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‘Where Are You Taking Me?’: Illegal Detentions of Mothers on the Rise in Russia

A protest in Moscow against the war in Ukraine. Emin Jafarov / Kommersant

Natalia Tikhonova was at an anti-war rally in Moscow’s Zaryadye Park, ​​a few hundred meters from the Kremlin, when police detained her. 

“Where are you taking me?” the 30-year-old mother with a young son asked as she was put inside a police van. 

“To improve the gene pool of the nation,” a police officer replied. Tikhonova told The Moscow Times that she spent a night at the police station and was released the following morning. 

Thousands of Russians have had similar experiences in the crackdown on anti-war protests that followed Russia’s invasion of Ukraine in late February. 

The detention of Tikhonova, however, was technically illegal. 

According to Russian law, women with children under the age of 14 cannot be detained by police for more than three hours.

But there has been a marked rise in the number of incidents in which mothers have been arrested for days or even weeks, potentially leaving young children in dangerous situations, human rights activists told The Moscow Times. 

“This year we have seen some outrageous cases when mothers have had to spend a night at police stations,” said human rights lawyer Alexandra Baeva. 


					Natalia Tikhonova (R) in a police vehicle.					 					Courtesy photo
Natalia Tikhonova (R) in a police vehicle. Courtesy photo

“It is a general trend. The police have been detaining people more often. The courts have been placing people under administrative arrest more often.”  

Over 16,000 people have been detained in Russia for protesting against the invasion of Ukraine, 44% of whom were women, according to OVD-Info, a Russian human rights organization that specializes in helping those who face political persecution. 

Many of these women have children who could find themselves left alone for long periods before another family member, or a state agency, can come to their assistance.

Tikhonova’s underage son had to stay the night with his grandmother while his mother was at the police station, she said. 

At least 16 women with underage children have been detained for more than three hours since the start of the war in Ukraine, according to OVD-Info. Human rights activists said that the real number was likely to be considerably higher. 


					Natalia Tikhonova on Moscow's Red Square shortly before she was detained by police.					 					Courtesy photo
Natalia Tikhonova on Moscow's Red Square shortly before she was detained by police. Courtesy photo

In one case, Yelena, a single mother from St. Petersburg, was arrested for 16 days after attending an anti-war rally. Her 10-year-old son had to stay with his aunt, she later told independent media outlet Glasnaya on the condition that her surname not be used.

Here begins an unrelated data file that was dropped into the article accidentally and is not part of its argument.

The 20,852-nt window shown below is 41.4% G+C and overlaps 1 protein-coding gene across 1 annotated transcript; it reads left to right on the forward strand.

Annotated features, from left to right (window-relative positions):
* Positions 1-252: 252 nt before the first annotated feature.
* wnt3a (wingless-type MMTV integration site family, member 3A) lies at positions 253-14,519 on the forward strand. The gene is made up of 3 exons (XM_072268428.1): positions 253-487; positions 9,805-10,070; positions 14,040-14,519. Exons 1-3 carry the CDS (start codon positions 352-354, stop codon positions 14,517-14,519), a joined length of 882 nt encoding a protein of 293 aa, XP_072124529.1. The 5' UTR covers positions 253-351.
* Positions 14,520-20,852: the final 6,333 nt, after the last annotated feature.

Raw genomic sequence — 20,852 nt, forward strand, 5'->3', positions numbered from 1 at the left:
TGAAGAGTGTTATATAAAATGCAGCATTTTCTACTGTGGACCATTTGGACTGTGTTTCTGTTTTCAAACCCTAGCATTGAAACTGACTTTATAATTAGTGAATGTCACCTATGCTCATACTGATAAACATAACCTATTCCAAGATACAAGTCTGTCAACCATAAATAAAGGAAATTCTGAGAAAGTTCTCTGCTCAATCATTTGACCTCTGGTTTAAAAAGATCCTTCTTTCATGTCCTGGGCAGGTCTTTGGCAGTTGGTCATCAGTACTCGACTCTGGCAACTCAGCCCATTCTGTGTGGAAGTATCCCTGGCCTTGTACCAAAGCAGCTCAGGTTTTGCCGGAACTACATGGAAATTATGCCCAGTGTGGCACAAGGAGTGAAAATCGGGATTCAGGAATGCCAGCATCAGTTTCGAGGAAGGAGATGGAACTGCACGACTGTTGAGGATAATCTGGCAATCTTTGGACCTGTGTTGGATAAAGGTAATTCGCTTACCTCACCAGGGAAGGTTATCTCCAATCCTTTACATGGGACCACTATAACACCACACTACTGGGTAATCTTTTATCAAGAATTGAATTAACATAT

“After I was freed, child services visited us several times,” Glasnaya quoted Yelena as saying. 

Tikhonova told The Moscow Times that a police officer mocked her when she said she had an underage child, even though she showed a copy of her son’s birth certificate.

“They [later] claimed they had lost the copy,” she told The Moscow Times.

While the number of detentions of mothers with young children has risen rapidly since the beginning of the war, the number of such cases had been growing even before the fighting started, according to media reports and data from OVD-Info. 

Activist Rada Slavkina told The Moscow Times that when she was arrested during an environmental protest near Moscow in February, she had to take her three-year-old son to the police station with her. 

And opposition supporter Olga Komleva, from the city of Ufa in the republic of Bashkortostan, was arrested twice last year ahead of anti-Kremlin protests and obliged both times to spend a night at the police station – despite having an underage child. 


					Natalia Tikhonova in court.					 					Courtesy photo
Natalia Tikhonova in court. Courtesy photo

While mothers are, at least in theory, protected from lengthy detentions, Russian law has different provisions for fathers, who can be held for up to 48 hours. 

“This is where our laws show sexism,” said human rights lawyer Baeva, who also works for OVD-Info. 

“The only exception is when a father is the single breadwinner or he can prove that his child will stay alone should he be detained.”

Moscow’s expulsion from the Council of Europe in March over the invasion of Ukraine means there are fewer options than ever for Russians seeking to appeal against a rights violation, particularly when it comes to unlawful detention. 

However, Baeva said, there are still some ways to seek redress. 

“You need to document everything, to protocol everything, to appeal against the violations if the police make you stay at the station for the night,” she told The Moscow Times. 

OVD-Info filed a report to the UN Committee on the Elimination of Discrimination Against Women in April that described cases in which mothers had detained for over three hours. 

“UN Special Rapporteurs have the right to appeal to the authorities, ask questions and demand change,” said Baeva. 

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